For this World Mental Health Week, we decided to explore the therapeutic benefits of gardening with Therapeutic Horticulturalist, Vegepodder and founder of Soil to Supper, Cath Manuel. Cath works extensively with clients of all abilities to provide them with gardening programs that assist in improving their mental and physical health, showing that gardening is really the best medicine!
Tell us a little bit about you and what you do at Soil to Supper?
After studying a Diploma of Horticulture in the late 1990’s and working in the horticulture field, I started Soil to Supper 12 years ago to share my knowledge and passion for growing healthy food.
In 2014, I trained in Therapeutic Horticulture after realising that gardening was helping my wellbeing. I wanted to help others gather the health benefits from gardening, so now I specialise in Therapeutic Horticulture, delivering programs to organisations nationally and training others to work in the Therapeutic Horticulture field.How do you think gardening contributes to positive mental health and wellbeing?
Gardening is a holistic approach to wellbeing. It contributes to good mental and emotional health through the physical effort from gardening, the social interaction and a deep connection with nature. All this encompasses feelings of confidence, joy and self-esteem.Have you seen this in practice through your programs and workshops?
Through our programs, both individually and in a group setting I witness positive outcomes for most people and have received many lovely words of feedback from participants. One participant shared these kind words:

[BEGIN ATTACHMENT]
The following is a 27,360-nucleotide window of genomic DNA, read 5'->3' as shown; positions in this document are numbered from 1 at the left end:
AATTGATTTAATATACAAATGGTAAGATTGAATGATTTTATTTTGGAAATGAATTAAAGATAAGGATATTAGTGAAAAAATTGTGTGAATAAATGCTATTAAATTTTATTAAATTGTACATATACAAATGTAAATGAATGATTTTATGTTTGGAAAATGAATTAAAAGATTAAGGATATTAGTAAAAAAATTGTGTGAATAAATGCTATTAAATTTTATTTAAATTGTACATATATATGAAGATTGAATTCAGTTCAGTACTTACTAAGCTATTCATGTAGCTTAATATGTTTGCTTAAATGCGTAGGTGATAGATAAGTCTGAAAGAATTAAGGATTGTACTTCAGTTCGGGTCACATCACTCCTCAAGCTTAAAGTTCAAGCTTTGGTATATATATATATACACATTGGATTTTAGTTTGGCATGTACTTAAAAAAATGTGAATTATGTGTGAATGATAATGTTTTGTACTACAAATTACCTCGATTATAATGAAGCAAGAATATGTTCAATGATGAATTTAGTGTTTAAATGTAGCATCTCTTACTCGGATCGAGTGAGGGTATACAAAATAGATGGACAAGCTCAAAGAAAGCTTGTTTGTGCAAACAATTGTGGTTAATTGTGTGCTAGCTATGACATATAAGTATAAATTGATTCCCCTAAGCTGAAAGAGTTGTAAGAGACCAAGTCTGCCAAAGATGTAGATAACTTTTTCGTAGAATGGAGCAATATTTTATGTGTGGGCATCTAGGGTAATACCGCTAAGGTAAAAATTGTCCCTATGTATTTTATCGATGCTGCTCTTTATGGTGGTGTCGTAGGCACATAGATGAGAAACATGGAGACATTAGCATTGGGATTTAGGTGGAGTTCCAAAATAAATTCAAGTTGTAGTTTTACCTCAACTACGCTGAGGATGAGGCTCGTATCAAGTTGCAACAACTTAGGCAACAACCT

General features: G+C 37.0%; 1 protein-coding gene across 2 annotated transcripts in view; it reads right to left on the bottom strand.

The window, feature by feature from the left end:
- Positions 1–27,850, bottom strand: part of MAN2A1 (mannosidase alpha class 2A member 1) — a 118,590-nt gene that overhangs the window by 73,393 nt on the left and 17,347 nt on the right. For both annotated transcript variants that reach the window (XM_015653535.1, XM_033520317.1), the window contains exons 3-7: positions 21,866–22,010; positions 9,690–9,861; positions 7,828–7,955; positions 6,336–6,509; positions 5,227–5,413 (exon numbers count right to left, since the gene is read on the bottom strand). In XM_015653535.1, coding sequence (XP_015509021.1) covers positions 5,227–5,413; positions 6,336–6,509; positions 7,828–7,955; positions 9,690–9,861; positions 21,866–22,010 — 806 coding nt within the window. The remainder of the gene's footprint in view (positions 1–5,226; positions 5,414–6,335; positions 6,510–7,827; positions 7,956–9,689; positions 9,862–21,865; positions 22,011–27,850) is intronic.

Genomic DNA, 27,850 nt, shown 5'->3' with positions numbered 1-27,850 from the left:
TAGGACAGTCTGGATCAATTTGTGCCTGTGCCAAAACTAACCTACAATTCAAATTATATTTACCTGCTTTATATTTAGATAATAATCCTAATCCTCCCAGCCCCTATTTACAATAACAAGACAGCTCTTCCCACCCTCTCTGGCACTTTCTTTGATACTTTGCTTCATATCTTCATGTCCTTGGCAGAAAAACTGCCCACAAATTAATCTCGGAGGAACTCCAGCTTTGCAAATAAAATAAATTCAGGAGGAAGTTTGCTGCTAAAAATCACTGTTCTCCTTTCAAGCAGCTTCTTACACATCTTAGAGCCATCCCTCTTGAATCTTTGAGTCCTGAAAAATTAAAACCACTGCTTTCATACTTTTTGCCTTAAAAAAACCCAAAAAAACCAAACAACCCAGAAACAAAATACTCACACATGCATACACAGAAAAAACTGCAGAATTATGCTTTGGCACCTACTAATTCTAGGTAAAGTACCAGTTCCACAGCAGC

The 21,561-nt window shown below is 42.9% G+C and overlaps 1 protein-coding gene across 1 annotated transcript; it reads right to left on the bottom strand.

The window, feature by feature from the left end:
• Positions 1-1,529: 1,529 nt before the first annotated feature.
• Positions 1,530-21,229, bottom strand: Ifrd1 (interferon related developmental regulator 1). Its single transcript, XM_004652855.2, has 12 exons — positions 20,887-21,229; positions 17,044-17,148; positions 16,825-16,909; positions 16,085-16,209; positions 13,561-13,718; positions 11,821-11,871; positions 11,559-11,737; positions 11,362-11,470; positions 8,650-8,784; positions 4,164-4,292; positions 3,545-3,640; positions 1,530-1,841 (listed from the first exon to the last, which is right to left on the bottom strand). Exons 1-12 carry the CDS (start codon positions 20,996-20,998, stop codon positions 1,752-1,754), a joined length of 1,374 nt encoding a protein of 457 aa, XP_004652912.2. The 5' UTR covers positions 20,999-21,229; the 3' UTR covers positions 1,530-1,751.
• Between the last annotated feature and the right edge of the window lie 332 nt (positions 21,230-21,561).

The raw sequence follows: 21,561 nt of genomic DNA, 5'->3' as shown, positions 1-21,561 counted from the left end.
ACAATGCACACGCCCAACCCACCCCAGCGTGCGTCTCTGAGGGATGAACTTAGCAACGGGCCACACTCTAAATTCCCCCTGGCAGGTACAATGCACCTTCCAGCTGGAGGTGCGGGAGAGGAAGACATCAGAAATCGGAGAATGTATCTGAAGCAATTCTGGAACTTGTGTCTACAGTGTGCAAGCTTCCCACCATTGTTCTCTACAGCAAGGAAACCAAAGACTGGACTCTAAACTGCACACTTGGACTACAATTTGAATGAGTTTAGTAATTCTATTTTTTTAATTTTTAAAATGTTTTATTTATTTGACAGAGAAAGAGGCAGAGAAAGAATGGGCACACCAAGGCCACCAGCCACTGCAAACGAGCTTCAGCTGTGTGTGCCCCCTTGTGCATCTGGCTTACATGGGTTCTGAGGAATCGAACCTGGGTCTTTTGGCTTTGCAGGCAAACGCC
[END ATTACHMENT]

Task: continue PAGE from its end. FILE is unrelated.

“There is no doubt in my mind that Cath’s Gardening Program has been one of the most significant positive influences on my recovery from Major Depression and General Anxiety Disorder…
The program naturally varies from week to week, depending on the seasons, vagaries of the weather and tasks needing attention.
Being such a “hands-on” activity, gardening can be exhausting and satisfying both physically and mentally… and therein lies the reason why Cath’s Gardening Program has been, and still is, an absolute winner and a Godsend for me…”
In our program we provide weekly group programs to people who experience mental health conditions living in supported accommodation. Having access to the garden and structured garden-based activities has had a great impact on their wellbeing and supports their recovery.We love growing veggies (can you tell? Haha) but what else do you like to plant with clients that is particularly fulfilling or exciting for them?
Depending on the program and the participant’s needs, we would choose plants that have sensory and medicinal benefits, plants that are grown indoors, bushfoods and many plants that are used for activities, for example growing annual flowers and veggies to collect and save seeds. Everything we grow is exciting and fun for everyone!What would your top tips be for those wanting to set up their Vegepod to improve their everyday mental & physical wellbeing?
For me, growing seasonal crops in my Vegepod provides something to look forward to with the fresh food I harvest each day and one of my gardening participants said that she has something to look forward to every morning as she checks her Vegepod at the start of each day.
I’d suggest to all gardeners to take some time out of the day to check on your plants growing, harvest something fresh to eat and complete a few little jobs to maintain a healthy garden and a healthy ‘us’!
It only takes 30 minutes in the garden to experience the benefits that help to maintain good physical and mental health, without feeling overwhelmed. So, head outside every day, or every other day if that suits you better, and enjoy 'being' in the garden while setting aside thoughts of the future or the past for the time being.
If there was one tip I would share with all gardeners is to harvest food once a day to maintain good health.
Check out some of Cath's Vegepod's being used in workshops with her clients (including a bumper carrot harvest!):